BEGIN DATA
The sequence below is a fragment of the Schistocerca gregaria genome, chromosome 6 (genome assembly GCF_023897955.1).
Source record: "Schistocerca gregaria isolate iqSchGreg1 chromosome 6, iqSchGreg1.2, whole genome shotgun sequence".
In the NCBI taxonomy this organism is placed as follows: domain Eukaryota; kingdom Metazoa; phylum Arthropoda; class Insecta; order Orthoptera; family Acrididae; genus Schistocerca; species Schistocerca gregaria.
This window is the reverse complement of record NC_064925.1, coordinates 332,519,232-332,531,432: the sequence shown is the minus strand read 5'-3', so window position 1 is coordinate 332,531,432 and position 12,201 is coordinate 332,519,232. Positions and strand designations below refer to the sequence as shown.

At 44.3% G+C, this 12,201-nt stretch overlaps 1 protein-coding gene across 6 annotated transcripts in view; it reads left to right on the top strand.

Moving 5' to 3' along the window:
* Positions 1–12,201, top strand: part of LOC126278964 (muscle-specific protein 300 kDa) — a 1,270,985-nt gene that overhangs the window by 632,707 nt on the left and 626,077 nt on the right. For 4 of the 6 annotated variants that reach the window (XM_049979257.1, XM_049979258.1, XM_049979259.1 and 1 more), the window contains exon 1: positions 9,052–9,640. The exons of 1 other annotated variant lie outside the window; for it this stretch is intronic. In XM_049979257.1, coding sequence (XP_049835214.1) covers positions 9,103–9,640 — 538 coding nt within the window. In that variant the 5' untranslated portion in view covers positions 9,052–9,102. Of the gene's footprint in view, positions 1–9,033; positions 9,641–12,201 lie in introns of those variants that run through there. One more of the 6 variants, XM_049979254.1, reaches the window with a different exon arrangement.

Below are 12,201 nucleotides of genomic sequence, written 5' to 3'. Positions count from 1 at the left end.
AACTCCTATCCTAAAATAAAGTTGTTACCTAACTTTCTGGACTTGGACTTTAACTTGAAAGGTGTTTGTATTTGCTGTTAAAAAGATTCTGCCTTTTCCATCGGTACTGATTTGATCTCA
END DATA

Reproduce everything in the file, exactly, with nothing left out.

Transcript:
The sequence below is a fragment of the Schistocerca gregaria genome, chromosome 6 (genome assembly GCF_023897955.1).
Source record: "Schistocerca gregaria isolate iqSchGreg1 chromosome 6, iqSchGreg1.2, whole genome shotgun sequence".
In the NCBI taxonomy this organism is placed as follows: domain Eukaryota; kingdom Metazoa; phylum Arthropoda; class Insecta; order Orthoptera; family Acrididae; genus Schistocerca; species Schistocerca gregaria.
This window is the reverse complement of record NC_064925.1, coordinates 332,519,232-332,531,432: the sequence shown is the minus strand read 5'-3', so window position 1 is coordinate 332,531,432 and position 12,201 is coordinate 332,519,232. Positions and strand designations below refer to the sequence as shown.

At 44.3% G+C, this 12,201-nt stretch overlaps 1 protein-coding gene across 6 annotated transcripts in view; it reads left to right on the top strand.

Moving 5' to 3' along the window:
* Positions 1–12,201, top strand: part of LOC126278964 (muscle-specific protein 300 kDa) — a 1,270,985-nt gene that overhangs the window by 632,707 nt on the left and 626,077 nt on the right. For 4 of the 6 annotated variants that reach the window (XM_049979257.1, XM_049979258.1, XM_049979259.1 and 1 more), the window contains exon 1: positions 9,052–9,640. The exons of 1 other annotated variant lie outside the window; for it this stretch is intronic. In XM_049979257.1, coding sequence (XP_049835214.1) covers positions 9,103–9,640 — 538 coding nt within the window. In that variant the 5' untranslated portion in view covers positions 9,052–9,102. Of the gene's footprint in view, positions 1–9,033; positions 9,641–12,201 lie in introns of those variants that run through there. One more of the 6 variants, XM_049979254.1, reaches the window with a different exon arrangement.

Below are 12,201 nucleotides of genomic sequence, written 5' to 3'. Positions count from 1 at the left end.
AACTCCTATCCTAAAATAAAGTTGTTACCTAACTTTCTGGACTTGGACTTTAACTTGAAAGGTGTTTGTATTTGCTGTTAAAAAGATTCTGCCTTTTCCATCGGTACTGATTTGATCTCA